UK’s top ten favourite coastal sounds revealed in Sounds of the Shores shortlist

If you have ever had the pleasure of visiting us here in the north of Wales you will no doubt have heard the soothing sound of waves lapping up on the North Wales coastline. I think we would all agree that this is a particularly alluring sound that everyone appreciates, so much so, it would seem, that it has now been featured in a public vote to discover the UK’s favourite coastal sound. An audio clip captured at Trwyn Llanbedrog, not far from some of our North Wales holiday parks made the top ten list of entries as part of the National Trust and British Library’s crowd-sourced project, carried out over a 12 week period, called Sounds of our Shores. After just 6 weeks, there had been in excess of 350 clips uploaded by the public to the British Library website for consideration. Following the inclusion of a wide range of sounds already uploaded, 10 of the most interesting were whittled down to be selected for a public vote. The online poll, which you can get involved with, opened last week and will close at midnight on Thursday 27th August. Come the end of the project, all of the clips featured on the map will subsequently be added to the British Library’s Sound Archive, where they will then link up with over 6.5 million others dating back to the birth of recorded sound in the 19th century. The UK’s top 10 favourite coastal sounds shortlist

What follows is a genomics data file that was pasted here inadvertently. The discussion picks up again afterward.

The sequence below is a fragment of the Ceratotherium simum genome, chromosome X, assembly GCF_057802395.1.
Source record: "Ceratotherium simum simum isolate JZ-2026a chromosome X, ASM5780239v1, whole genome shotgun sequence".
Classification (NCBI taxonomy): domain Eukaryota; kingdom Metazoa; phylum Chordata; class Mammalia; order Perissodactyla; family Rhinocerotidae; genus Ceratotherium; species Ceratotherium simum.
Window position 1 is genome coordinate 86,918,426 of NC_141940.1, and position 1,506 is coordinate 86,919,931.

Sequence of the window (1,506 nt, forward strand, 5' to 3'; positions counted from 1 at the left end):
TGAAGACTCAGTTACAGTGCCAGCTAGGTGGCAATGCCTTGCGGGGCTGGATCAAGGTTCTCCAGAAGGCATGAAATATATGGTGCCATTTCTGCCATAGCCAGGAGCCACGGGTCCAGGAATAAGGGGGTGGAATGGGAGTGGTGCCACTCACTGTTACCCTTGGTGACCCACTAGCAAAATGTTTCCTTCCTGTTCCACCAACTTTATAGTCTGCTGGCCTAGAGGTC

• Raft race, Mumbles, South Wales
  • Waves breaking on the beach, Trwyn Llanbedrog, Wales
  • Children playing, Brean Sands, Somerset
  • Dredging for oysters, Brightlingsea, Essex
  • Ferries in the fog, River Mersey, Merseyside
  • Ghost train ride, Brighton, West Sussex
  • Kittiwakes, Northumberland
  • Seagulls, Monreith, Scotland
  • Seals calling and snorting, Raithlin Island, Northern Ireland
  • ‘Singing’ Sands, Eigg, Scottish Hebrides

Image: Dave Croker under Creative Commons Licence.

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